There is some evidence that Brigid may pre-date even Celtic religion. The stones of monuments such as Stonehenge are known as Bridestones, and if that name dates back to the creation of the henges, it indicates that perhaps She was worshipped 5ooo years ago or more.
The Demotion to Saint Brigid
In Ireland and other Celtic countries, Brigid was a primary Pagan Goddess. As you might imagine, this didn't sit well when Christianity took over. But the people were unwavering in their devotion to this Goddess, and the Christian fathers couldn't eradicate Her worship.
So they did what has worked so well throughout the ages and around the globe: they incorporated Her into their own mythology.
In the 5th Century, She was remade as a Christian saint. She was given a fictitious history, and canonised. (Then in 1960, I guess the Church thought they'd made a mistake, and de-sainted Her! Or maybe they thought they could at last do away with this so-tenacious and beloved female deity.)
The Eternal Flame & Sacred Well
Near Kildare, Ireland, close to an ancient sacred Oak tree and surrounded by a hedge which no man could cross with his health, sanity, or life intact, Brigid's holy well and eternal flame were honoured for time out of mind.
Her Eternal Flame was tended for many hundreds or perhaps thousands of years by 19 priestesses ... and when She became St Brigid, by 19 nuns for more than a millennia! (Her sacred number is 19 — see the symbolisms below for an explanation.)
Each tended the fire for a single day, in rotation, and the 20th day it was said that the Goddess miraculously tended the fire Herself.
This continued without interruption until 1220 CE, when a Bishop took offense to the ban of men from Her well, and ordered that the Flame be extinguished. But it was relit and sustained until the 1500's.
With the resurgence of Paganism and reverence for the Goddess, Her holy Flame was relit in 1993 by the Daughters of the Flame, and now burns once again.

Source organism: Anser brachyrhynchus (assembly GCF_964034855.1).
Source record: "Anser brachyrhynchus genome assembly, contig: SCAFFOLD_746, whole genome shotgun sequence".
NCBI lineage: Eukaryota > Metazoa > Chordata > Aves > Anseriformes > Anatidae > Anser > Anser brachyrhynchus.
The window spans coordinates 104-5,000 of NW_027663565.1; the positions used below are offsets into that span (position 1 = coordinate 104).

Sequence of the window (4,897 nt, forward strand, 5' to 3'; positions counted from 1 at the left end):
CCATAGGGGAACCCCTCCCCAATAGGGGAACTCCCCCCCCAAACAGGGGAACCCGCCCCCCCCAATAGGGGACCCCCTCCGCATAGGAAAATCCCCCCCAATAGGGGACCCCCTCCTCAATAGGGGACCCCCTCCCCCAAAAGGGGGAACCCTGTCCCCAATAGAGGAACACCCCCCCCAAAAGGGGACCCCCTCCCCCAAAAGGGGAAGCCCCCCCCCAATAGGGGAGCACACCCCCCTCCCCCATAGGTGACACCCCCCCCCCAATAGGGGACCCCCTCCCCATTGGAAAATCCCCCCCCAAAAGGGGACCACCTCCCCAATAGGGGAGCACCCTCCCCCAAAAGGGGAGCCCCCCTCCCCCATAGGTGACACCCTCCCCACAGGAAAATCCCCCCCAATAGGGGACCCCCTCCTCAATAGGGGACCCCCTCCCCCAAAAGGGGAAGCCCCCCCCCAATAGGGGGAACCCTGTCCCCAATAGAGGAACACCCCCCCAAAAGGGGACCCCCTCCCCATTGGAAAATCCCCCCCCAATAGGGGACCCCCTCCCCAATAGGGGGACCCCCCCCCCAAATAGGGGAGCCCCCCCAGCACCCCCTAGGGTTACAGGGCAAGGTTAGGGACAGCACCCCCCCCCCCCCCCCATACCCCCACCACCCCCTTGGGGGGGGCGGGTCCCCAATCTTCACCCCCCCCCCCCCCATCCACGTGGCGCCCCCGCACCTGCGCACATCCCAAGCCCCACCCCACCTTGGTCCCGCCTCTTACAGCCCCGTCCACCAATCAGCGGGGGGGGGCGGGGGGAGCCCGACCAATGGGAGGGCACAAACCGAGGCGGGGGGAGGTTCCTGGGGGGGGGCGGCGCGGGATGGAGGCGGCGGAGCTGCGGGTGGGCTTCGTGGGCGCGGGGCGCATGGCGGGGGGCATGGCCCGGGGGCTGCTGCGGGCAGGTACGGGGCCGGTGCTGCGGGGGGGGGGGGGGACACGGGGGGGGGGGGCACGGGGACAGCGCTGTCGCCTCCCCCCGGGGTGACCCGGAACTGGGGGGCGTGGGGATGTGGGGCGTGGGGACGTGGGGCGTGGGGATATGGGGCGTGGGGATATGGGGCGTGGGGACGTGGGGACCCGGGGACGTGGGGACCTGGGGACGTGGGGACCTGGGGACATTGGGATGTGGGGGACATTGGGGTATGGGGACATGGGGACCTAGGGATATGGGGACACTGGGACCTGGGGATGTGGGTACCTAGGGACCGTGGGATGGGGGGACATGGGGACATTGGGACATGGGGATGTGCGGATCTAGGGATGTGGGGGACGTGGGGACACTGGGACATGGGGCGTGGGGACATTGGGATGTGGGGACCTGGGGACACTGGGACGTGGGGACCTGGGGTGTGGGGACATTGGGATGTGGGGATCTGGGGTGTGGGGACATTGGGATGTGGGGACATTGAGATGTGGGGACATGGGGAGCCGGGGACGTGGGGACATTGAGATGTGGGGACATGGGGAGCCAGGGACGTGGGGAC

She has holy wells dedicated to Her all over Gaelic lands, some sacred for perhaps thousands of years, receiving gifts of flowers, rings, silver, and coins. This is the root of the modern practice of throwing pennies into fountains and making a wish — it was said that Brigid rewards those who make offerings to Her. Next time you toss a penny into a fountain, you can send your prayer directly to the Goddess of the Well!
Her flame may be extinguished from time to time, but it can never die... not as long as the Goddess is honoured in our hearts. "Victorious" was one of Her titles. She can never be truly defeated.
People still make pilgrimages to Brigid's Eternal Flame and Holy Well. The waters of these sacred wells are said to be miraculously healing.
Brigid, the Wiccan Goddess
As a Pagan Goddess, Brigid is very important in Wicca. She gives us inspiration, deep wisdom, divination, healing and midwifery, peace, abundance, working in harmony with the Earth to sustain life, and creative expression. She offers the power of music and magick, prophecy and dreams. She is a personification of love and compassion, and the power of women.
These are all values that touch most Wiccans very deeply.
She is also representative of the Divine Feminine, the Great Mother Goddess — and the veneration of the Great Goddess is central to Wicca.
She has been called a Triple Goddess, though not in the same way that Wiccans generally use the title — She is not a trinity of Maiden, Mother, and Crone. (Although I would say that as Moon Goddess, Spring Goddess, Earth Goddess, and Winter Goddess, She does fit this model as well.)
The ancient Celts, however, saw Her as "divided" by spheres of influence...
Fire of the Forge: Goddess of the arts and handicrafts — especially metalworking, justice, and war.
Fire of the Hearth: Goddess of home-life, childbirth, fertility, animal husbandry, farming, herb craft, and healing.
Fire of Inspiration: Goddess of poetry, prophecy, song, storytelling, music, language, education
In Wiccan terms, we could see these as the domain of the Maiden, Mother, and Crone, respectively. And in fact, some Wiccans do worship Her as a Triple Goddess.
For most Wiccans, though, Brigid is primarily the Goddess of poetry and the arts, herbs and healing, beauty and hope.
And of course, the Maiden Goddess of Spring.
Her Symbols and Associations
Fire & Water
Wells and springs
Light, fire, candles, etc
Spear or Arrow (especially of light, sign of solar rays)
Sunshine and sunrise
Brighid's Cross (a solar symbol)
Music and song
All arts and crafts
Learning and teaching
Healing and healers
Medicine and herb-craft
Motherhood and child-rearing
Farming and flock/herd-tending
Divination and prophecy
Ewes and lambs
Serpents (especially intertwined)
Spring flowers such as snowdrops and crocus
Grains, especially corn and oats
Metals & Stones
Red or blue stones
Stone megaliths (such as at Stonehenge)
Green cloak (mantle)
Thresholds and entryways
All heights, objects on high, and high places
The number 19 — Brighid's sacred number
(There is a nineteen-year cycle the Celts called the Great Year, because every 19 years the solar and lunar calendars come into accord — again identifying Brigid with the rhythms of both Sun and Moon.)